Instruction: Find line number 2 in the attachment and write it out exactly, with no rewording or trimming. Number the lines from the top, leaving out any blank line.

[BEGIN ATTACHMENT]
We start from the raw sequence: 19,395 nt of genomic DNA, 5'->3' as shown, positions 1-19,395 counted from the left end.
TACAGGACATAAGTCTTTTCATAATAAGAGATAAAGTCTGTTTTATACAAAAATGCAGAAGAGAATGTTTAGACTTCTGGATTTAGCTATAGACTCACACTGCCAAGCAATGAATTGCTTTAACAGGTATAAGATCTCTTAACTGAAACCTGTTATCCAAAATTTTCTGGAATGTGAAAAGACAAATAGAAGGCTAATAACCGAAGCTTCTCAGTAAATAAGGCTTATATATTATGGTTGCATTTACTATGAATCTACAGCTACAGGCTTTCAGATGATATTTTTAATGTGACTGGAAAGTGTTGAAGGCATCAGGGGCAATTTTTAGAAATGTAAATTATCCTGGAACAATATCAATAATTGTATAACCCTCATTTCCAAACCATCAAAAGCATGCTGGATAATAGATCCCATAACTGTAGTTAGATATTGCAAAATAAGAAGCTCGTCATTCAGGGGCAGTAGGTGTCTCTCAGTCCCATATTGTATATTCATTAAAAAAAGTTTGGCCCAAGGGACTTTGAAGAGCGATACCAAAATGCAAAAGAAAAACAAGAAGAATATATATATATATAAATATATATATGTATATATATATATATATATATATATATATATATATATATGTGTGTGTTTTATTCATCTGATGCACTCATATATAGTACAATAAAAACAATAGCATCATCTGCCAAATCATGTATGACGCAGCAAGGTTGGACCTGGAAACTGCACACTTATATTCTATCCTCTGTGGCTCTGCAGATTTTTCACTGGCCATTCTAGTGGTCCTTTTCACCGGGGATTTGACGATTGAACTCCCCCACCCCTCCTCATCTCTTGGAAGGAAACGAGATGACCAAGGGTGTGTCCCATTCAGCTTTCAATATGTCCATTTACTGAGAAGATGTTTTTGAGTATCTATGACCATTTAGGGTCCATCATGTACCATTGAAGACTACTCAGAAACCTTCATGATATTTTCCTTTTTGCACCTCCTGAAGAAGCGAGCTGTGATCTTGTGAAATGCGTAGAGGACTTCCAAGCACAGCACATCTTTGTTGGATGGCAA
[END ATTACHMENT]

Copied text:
TACAGGACATAAGTCTTTTCATAATAAGAGATAAAGTCTGTTTTATACAAAAATGCAGAAGAGAATGTTTAGACTTCTGGATTTAGCTATAGACTCACACTGCCAAGCAATGAATTGCTTTAACAGGTATAAGATCTCTTAACTGAAACCTGTTATCCAAAATTTTCTGGAATGTGAAAAGACAAATAGAAGGCTAATAACCGAAGCTTCTCAGTAAATAAGGCTTATATATTATGGTTGCATTTACTATGAATCTACAGCTACAGGCTTTCAGATGATATTTTTAATGTGACTGGAAAGTGTTGAAGGCATCAGGGGCAATTTTTAGAAATGTAAATTATCCTGGAACAATATCAATAATTGTATAACCCTCATTTCCAAACCATCAAAAGCATGCTGGATAATAGATCCCATAACTGTAGTTAGATATTGCAAAATAAGAAGCTCGTCATTCAGGGGCAGTAGGTGTCTCTCAGTCCCATATTGTATATTCATTAAAAAAAGTTTGGCCCAAGGGACTTTGAAGAGCGATACCAAAATGCAAAAGAAAAACAAGAAGAATATATATATATATAAATATATATATGTATATATATATATATATATATATATATATATATATATATGTGTGTGTTTTATTCATCTGATGCACTCATATATAGTACAATAAAAACAATAGCATCATCTGCCAAATCATGTATGACGCAGCAAGGTTGGACCTGGAAACTGCACACTTATATTCTATCCTCTGTGGCTCTGCAGATTTTTCACTGGCCATTCTAGTGGTCCTTTTCACCGGGGATTTGACGATTGAACTCCCCCACCCCTCCTCATCTCTTGGAAGGAAACGAGATGACCAAGGGTGTGTCCCATTCAGCTTTCAATATGTCCATTTACTGAGAAGATGTTTTTGAGTATCTATGACCATTTAGGGTCCATCATGTACCATTGAAGACTACTCAGAAACCTTCATGATATTTTCCTTTTTGCACCTCCTGAAGAAGCGAGCTGTGATCTTGTGAAATGCGTAGAGGACTTCCAAGCACAGCACATCTTTGTTGGATGGCAA